Builder’s Corner

The Rules Of Bidding

There are no “rules of bidding” of course – you’re the client, therefore you can choose how you’d like to engage suitors, but I’d like to take this opportunity to share some thoughts on the construction bidding process that may benefit you in your search for the right homebuilder.

The weakened economy has benefitted those desiring to build a new home in several ways.  Firstly, the abundance of builders from only 3-4 years ago has been thinned as the “wheat has been separated from the chaff” – that is, many builders haven’t survived the times.  The wiser, more reputable builders have remained, and the risk of contracting with someone less qualified for the task has been diminished.  Secondly, the competitive nature of the bidding process has been ignited, as opportunities are fewer, resulting in aggressive proposals and tightened margins.  And thirdly, those builders who once had waiting lists may now be available on a moment’s notice, with reduced workloads leading to more concentration on fewer simultaneous jobs.  But the bidding process is still a delicate one that isn’t to be taken lightly.

In times like these it’s only natural for consumers to take advantage of the competitive market and stretch their dollar to the limits.  We compare prices, quality, warranty and service.  We pit one vendor or shop against another, knowing that someone out there wants the sale worse than the next guy.  But this approach may not always be best when it comes to building a custom home, as this purchase is significantly different than most.  Building a home may likely be one of the largest investments you make in your lifetime – financially and emotionally; it requires a year or two for planning and construction; it requires multiple years of follow through service; and it requires a mutual, trusting relationship – one that will demand much interaction for an extended period of time, before and after construction.

In simple terms there are two basic approaches:  The Team Approach and the Competitive Bid Approach.  The Team Approach consists of an owner, designer/architect, builder and other support members, i.e. engineering consultants, interior designers, and other specialists.  These parties work together as a team from the onset towards the mutual goal of maximizing form, function, finances, creativity, and joy of building a new home.  In contrast, the Competitive Bid Approach separates the builder and his or her support specialists from the initial processes of plan development.  Once design and architecture is complete, multiple builders are identified, each being provided with a complete set of plans and specifications and asked to prepare and submit a proposal by a predetermined deadline.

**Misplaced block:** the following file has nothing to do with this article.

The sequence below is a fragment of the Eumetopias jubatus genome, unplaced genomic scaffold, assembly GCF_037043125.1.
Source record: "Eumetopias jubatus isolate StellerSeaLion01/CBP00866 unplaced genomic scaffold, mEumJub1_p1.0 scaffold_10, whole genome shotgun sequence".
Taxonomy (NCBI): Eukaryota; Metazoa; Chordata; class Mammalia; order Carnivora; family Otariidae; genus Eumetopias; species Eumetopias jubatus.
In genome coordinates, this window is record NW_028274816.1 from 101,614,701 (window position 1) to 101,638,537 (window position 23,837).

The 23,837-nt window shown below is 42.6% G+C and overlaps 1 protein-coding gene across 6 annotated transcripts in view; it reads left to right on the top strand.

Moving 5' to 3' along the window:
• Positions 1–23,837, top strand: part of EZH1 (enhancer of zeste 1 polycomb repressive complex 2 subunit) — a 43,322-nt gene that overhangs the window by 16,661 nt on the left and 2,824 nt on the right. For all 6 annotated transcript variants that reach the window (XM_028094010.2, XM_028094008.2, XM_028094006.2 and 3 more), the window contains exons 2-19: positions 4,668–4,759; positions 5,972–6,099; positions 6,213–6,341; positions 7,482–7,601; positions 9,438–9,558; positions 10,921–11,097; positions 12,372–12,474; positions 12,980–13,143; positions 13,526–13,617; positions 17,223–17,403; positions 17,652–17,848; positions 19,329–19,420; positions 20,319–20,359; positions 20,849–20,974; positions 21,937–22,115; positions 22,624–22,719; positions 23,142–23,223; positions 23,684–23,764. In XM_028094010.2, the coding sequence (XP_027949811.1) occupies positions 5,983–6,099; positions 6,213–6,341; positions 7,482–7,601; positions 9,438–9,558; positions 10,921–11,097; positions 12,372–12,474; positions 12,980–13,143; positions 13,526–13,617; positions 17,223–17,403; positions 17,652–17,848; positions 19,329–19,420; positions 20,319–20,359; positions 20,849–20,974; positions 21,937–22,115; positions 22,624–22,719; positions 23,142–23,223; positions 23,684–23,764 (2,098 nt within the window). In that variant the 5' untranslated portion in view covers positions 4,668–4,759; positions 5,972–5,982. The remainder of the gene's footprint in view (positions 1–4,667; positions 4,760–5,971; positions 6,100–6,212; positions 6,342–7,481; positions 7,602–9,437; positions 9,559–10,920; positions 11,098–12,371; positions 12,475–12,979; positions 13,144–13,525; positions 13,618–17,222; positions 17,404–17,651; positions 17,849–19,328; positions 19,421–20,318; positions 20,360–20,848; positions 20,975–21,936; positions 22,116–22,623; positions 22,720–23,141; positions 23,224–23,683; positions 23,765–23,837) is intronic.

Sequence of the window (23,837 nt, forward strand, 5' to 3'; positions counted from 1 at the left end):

Favoring the Competitive Bid Approach over the Team Approach may lead to great frustration, and establishing a level playing field among bidders can be extremely difficult.  Plans and specification documents, if well executed, can define angles, thicknesses, materials and allowances, but rarely are they so complete that all competing bidders actually interpret them the same.  Each competing builder will introduce a host of subcontractors and vendors in the process of bid compilation, with each minor (or major) interpretation inconsistency increasing the difference among final proposals.  To be sure, a grey area in the plans or specifications will oftentimes be manipulated by a bidding party to increase the chances of successful bid, rather than bidding per the ideal desire or intent of the owner.  Another common mistake is made when comparing markedly different builders and respective proposals.  Executive support and interaction, supervisory staff, total experience, interior design services, skill levels, capacity, warranty procedures, company goals and values differ tremendously from one builder to the next.  There is no right or wrong of course, but there is most likely a mix that best suits your personal style and temperament.